Despite the uncertainty caused by COVID-19 pandemic that paralyzed business activities across the country, Dangote cement successfully issued its N100 billion Series 1 Fixed Rate Senior Unsecured Bonds.
The proceeds of the N100 billion Series 1 Fixed Rate Senior Unsecured bonds due in April 2025-which was oversubscribed by investors- will be used to facilitate some cement expansion projects, support working capital and to finance company general project.
Including the bond issuance, DCPs debt to equity ratio is 42 percent (from 31 percent in Q1 2020), strengthening its capital structure.
The company received positive ratings on its debt from global ratings agencies.
On 23 January 2020, Global Credit Ratings affirmed the long term and short-term national scale issuer ratings of AA+(NG) and A1+(NG) respectively, assigned to DCP, with the outlook accorded as stable.
On March 24 2020, Moody’s assigned a (P)B2 local currency rating and Aa3.ng national scale rating (NSR) to the NGN300 billion domestic medium-term note program issued by DCP.
There are tough times ahead for cement makers as Federal Government has reduced the amount budgeted for capital expenditure by 20 percent in the 2020 budget due to coronavirus pandemic shocks on revenue and crude oil price.
Constructions activities have been suspended across the country due to lockdown measures impose by government to curb the spread of the virus.
The International Monetary Fund says Nigeria’s economy is expected to shrink by 3.4 percent this year and Africa’s largest economy could face a recession lasting until 2021.
Insidious virus has shattered Nigeria’s economy as Brent crude oil fell from $70 per barrel at the dawn of 2020 to $20 per barrel as of April 22, 2020.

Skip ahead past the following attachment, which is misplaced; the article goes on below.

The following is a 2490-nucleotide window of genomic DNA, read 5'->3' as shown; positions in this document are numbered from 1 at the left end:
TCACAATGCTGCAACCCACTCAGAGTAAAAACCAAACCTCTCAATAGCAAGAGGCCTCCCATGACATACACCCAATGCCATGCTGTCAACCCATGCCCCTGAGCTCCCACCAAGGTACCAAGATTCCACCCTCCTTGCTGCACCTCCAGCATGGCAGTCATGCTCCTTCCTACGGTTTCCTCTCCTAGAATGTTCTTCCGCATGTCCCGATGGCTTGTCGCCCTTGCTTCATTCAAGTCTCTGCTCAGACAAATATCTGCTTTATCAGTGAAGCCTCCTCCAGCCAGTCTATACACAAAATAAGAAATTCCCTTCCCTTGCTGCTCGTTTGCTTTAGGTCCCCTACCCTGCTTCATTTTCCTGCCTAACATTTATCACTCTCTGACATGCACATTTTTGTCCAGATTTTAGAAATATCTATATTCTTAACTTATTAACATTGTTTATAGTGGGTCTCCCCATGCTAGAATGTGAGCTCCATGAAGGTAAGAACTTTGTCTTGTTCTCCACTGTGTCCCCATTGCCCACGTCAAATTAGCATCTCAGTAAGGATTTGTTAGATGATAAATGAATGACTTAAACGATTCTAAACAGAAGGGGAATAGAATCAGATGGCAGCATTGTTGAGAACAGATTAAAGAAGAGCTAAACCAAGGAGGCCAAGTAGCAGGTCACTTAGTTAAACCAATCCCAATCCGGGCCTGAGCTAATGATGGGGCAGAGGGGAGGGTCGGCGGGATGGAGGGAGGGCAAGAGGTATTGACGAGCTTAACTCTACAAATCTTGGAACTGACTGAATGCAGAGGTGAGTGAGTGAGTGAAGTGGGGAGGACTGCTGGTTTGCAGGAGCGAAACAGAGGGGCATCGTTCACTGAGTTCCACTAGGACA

The Nigerian economy has been growing sluggishly since the country existed a recession 2016, and the renewed clashes between farmers and herders-men (that has claimed thousands of lives contributed) undermined Agriculture GDP.
As a result of a border closure imposed by Federal Government in order to curb smuggling of rice and other products, headline inflation rate spiked as price of food skyrocketed.
Investors’ apathy towards the equity market continues to gathered momentum in 2019 as they dumped shares due to lack of transformation policy on the part of government and poor corporate results.
Investors are still dumping shares and investing in more attractive emerging market countries with benign macroeconomic environment and stable foreign exchange policy.
Since the start of last year, yields began a precipitous drop, and the dip gathered steam in the last quarter of the year when the central barred individuals and local corporates from investing in Open Market Operations (OMO) auctions.
According to the Q1-2020 GDP report published by the National Bureau of Statistics (NBS) on 24 May 2020, economic growth slowed to a nine-quarter low of 1.87 percent yoy from 2.55 percent yoy in Q4-2019 and 2.12 percent yoy in Q2-2019.
Additionally, the statistics body added that capital importation for the first quarter (Q1) 2020-the total amount of foreign investment inflows into the Nigerian economy- declined by 31 percent year on year (y/y) to $5.85 billion in the first (Q1) 2020 from $8.51 billion in Q1 2019.